Lower prenatal exposure to n-3 PUFA relative to n-6 PUFA has been hypothesised to influence allergy development, but evidence remains largely inconsistent. In the Dutch Maastricht Essential Fatty Acid Birth (MEFAB) (n 293) and Greek RHEA Mother-Child (n 213) cohorts, we investigated whether cord blood phospholipid PUFA concentrations are associated with symptoms of wheeze, asthma, rhinitis and eczema at the age of 6-7 years. Information on allergy-related phenotypes was collected using validated questionnaires. We estimated relative risks (RR) and 95 % CI for associations of PUFA with child outcomes using multivariable generalised linear regression models. In pooled analyses, higher concentration of the n-3 long-chain EPA and DHA and a higher total n-3:n-6 PUFA ratio were associated with lower risk of current wheeze (RR 0·61; 95 % CI 0·45, 0·82 per sd increase in EPA+DHA and 0·54; 95 % CI 0·39, 0·75 per unit increase in the n-3:n-6 ratio) and reduced asthma risk (RR 0·50; 95 % CI 0·31, 0·79 for EPA+DHA and 0·43; 95 % CI 0·26, 0·70 for the n-3:n-6 ratio). No associations were observed for other allergy-related phenotypes. The results were similar across cohorts. In conclusion, higher EPA and DHA concentrations and a higher n-3:n-6 fatty acid ratio at birth were associated with lower risk of child wheeze and asthma. Our findings suggest that dietary interventions resulting in a marked increase in the n-3:n-6 PUFA ratio, and mainly in n-3 long-chain PUFA intake in late gestation, may reduce the risk of asthma symptoms in mid-childhood.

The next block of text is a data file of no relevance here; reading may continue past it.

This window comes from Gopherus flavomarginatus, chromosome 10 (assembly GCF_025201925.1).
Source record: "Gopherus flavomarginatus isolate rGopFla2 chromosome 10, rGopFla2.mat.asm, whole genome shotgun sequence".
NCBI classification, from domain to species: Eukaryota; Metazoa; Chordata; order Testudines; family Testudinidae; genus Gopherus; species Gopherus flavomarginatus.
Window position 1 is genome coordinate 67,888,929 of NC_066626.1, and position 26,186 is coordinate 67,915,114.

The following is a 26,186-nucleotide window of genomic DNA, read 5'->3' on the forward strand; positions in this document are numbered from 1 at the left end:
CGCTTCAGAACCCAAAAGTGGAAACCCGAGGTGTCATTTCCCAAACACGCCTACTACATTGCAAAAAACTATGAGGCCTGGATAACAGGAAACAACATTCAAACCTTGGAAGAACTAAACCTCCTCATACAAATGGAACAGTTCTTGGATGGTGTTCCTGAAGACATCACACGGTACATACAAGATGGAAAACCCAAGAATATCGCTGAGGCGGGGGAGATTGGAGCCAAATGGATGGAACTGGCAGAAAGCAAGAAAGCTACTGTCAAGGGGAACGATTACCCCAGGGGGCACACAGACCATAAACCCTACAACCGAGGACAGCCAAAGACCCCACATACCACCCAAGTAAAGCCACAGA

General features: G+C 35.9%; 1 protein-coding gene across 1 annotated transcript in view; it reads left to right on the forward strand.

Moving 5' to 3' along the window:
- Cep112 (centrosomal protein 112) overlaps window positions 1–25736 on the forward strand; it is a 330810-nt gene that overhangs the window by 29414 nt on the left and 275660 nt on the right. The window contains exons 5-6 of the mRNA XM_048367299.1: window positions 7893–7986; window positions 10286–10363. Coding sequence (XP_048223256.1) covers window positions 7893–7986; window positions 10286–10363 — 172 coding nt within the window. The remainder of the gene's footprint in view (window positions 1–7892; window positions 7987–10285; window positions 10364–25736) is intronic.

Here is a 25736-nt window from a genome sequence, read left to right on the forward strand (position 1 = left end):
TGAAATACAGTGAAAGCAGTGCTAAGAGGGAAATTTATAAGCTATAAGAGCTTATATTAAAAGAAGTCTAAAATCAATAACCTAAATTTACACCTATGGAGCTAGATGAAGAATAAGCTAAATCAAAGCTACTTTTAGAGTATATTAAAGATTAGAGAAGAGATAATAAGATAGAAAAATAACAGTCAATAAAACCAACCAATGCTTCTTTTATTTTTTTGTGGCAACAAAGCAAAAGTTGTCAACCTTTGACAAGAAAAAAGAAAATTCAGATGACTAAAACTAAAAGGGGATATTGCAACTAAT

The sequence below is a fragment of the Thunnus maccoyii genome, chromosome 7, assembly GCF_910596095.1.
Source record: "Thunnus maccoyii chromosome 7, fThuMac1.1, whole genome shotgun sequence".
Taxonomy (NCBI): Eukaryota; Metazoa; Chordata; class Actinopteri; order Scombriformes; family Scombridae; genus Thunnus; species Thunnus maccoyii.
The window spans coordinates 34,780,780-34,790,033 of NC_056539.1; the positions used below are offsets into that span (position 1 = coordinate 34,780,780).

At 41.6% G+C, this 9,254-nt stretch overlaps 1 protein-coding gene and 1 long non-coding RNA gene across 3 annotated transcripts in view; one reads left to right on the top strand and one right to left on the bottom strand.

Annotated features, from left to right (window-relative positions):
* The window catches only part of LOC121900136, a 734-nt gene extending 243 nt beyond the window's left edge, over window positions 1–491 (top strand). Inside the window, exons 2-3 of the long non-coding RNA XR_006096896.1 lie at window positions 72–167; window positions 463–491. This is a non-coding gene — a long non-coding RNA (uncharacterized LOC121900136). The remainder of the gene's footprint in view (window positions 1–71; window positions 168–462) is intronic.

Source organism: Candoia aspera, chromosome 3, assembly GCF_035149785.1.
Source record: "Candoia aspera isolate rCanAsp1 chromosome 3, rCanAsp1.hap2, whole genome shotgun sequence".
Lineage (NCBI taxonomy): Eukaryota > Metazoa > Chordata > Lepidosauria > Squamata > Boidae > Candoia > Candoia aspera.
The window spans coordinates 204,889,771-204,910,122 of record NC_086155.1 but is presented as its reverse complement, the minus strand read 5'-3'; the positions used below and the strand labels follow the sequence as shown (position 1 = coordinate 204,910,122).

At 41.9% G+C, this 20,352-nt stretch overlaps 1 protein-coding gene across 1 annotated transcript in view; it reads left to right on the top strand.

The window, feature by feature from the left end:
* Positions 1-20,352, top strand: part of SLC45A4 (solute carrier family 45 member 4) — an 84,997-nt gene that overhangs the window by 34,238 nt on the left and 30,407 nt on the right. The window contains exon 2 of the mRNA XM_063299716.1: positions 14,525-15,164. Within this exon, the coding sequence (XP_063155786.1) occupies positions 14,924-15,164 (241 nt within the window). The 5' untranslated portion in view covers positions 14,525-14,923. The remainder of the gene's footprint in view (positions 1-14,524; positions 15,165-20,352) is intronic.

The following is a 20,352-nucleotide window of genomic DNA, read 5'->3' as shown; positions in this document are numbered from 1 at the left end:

Keywords: FAME fatty acid methyl ester; MEFAB Maastricht Essential Fatty Acid Birth; RR relative risk; Asthma; Childhood; Cord blood; Eczema; PUFA; Rhinitis.